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19 November, 2006

Trading Places - an open writing exercise

As writers, we frequently use our passion for—and skill with—words in support of the causes and values we believe in strongly. We write strongly-worded essays, earnest poems, emotional protest songs, petitions to governments, sermonising emails, vituperative blog posts..

But how often do we take the time to really understand the other side of the debate? To get into the skins of those misguided souls who hold views diametrically opposed to ours?

This exercise seeks to get you to do just that. You may find that there are valid points on both sides of the line in the sand. You may find flaws in your own logic. Insh'allah, you will find a middle ground, a space where conversations can happen, not shouting matches and exchanging insults.

But that's not the only reason why you should try this exercise. It could also help you with your craft. When you write about a negative character (-: one evidently very unlike the rational, kind, sweetness-and-light-spreading person you are :-) this could help you give that character depth, it could get your reader to see that world view as valid, it could make your writing more convincing.

So here are the guidelines.

Pick a topic on which you have very strong views. Write about it. From the other side of the fence. No restictions on genre or style or subject. It could be a poem extolling child labour. A monologue from a necrophiliac. An essay in favour of stronger government controls if you're a libertarian (or a paean to free markets of you're not). A short story where the protagonist is a violent sociopath. And so on.

If you are a Caferati member, do come and leave your piece in the exercise thread, and come back here to leave a link to the post (that's the one you get when you click on the "#" symbol next to your post title) in the comments.

For those of you who are not part of Caferati (hmph): if you have your own web space, post it there, with a link to this post, and come leave a link and a small introduction to the piece here, in the comments.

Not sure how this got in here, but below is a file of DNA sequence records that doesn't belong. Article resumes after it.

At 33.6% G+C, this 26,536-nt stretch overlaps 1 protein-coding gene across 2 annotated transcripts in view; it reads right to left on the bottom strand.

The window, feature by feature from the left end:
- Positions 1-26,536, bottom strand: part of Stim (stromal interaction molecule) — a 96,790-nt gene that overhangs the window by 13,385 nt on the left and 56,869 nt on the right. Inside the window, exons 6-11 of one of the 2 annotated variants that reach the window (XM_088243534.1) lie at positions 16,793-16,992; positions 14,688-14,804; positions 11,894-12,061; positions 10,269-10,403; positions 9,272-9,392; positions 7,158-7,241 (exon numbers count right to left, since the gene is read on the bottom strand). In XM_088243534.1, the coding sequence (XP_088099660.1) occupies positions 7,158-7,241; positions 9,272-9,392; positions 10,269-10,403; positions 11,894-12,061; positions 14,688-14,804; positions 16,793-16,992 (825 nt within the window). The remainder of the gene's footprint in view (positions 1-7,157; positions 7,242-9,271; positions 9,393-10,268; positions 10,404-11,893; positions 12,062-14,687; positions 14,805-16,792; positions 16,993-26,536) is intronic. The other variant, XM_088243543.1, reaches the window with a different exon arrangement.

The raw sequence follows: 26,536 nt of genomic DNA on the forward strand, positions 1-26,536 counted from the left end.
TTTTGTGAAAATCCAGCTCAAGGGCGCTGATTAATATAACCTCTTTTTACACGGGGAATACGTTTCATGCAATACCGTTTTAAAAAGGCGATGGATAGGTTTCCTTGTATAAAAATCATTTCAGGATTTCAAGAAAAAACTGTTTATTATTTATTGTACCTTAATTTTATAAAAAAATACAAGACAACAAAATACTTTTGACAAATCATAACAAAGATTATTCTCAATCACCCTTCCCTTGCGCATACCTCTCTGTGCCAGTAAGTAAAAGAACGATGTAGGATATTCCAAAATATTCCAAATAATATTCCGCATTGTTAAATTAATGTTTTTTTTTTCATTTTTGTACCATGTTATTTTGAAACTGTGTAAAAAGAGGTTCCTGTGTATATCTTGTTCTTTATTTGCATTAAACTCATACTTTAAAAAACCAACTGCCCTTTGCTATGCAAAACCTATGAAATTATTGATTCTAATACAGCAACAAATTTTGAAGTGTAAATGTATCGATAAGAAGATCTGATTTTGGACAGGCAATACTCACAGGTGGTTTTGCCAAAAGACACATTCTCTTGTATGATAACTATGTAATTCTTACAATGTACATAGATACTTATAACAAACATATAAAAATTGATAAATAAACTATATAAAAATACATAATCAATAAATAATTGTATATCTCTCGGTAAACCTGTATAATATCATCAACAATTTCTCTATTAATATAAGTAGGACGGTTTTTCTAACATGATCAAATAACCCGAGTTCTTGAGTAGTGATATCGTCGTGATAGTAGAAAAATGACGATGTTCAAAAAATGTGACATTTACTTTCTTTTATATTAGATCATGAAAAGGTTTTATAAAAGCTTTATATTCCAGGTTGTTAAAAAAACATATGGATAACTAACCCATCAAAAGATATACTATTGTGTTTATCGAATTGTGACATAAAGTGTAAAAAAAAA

And if you do not own online real estate, please feel free to post your entire contribution here in the comments.

I'll update this post with direct links as well.

Added on 20th November

The idea is to write postively about something you'd normally write negatively about.

To stretch your imagination to encompass a world view that you despise, ridicule or just don't believe in.

To write convincingly from the perspective of a person who is very unlike you.

Some examples.

Are you anti-terrorism? Then you could try writing something that glorifies it. Perhaps a story about how terrorists are created, from the point of view of a young adult who has just become one. Maybe it's a poem that invites participation in a violent revolution.

If you're in favour of a government banning XYZ television channel, then your piece could make the case against government control. It could be an essay. It could be a piece of flash fiction that dramatises the point.

Are you homophobic? Write a letter to the Prime Minister asking for legislation to legalise gay marriage.

Do you think the moderators of this forum are power-mad despots? Then your piece could be a hymn sung by a fictional - yet entirely believable - person who lights agarbattis in front of our photographs every day, thrice a day.

No, don't write both sides of the story. Write only the side that is, in your opinion, diametrically opposite to the one you'd support normally write in favour of. We will take it on trust that the point of view you espouse in this exercise is something you genuinely don't believe in, subscribe to, or endorse.

Here's an example, a love story by Pawan Sony that I'm (-: reasonably :-) sure is not a fictionalisation of his real life preferences.

Clearer now, I hope?

P.S. I'd particularly welcome feedback from those who choose to participate in this exercise. It would be interesting to hear how easy or difficult it was for you. And whether this altered your thinking in any way.

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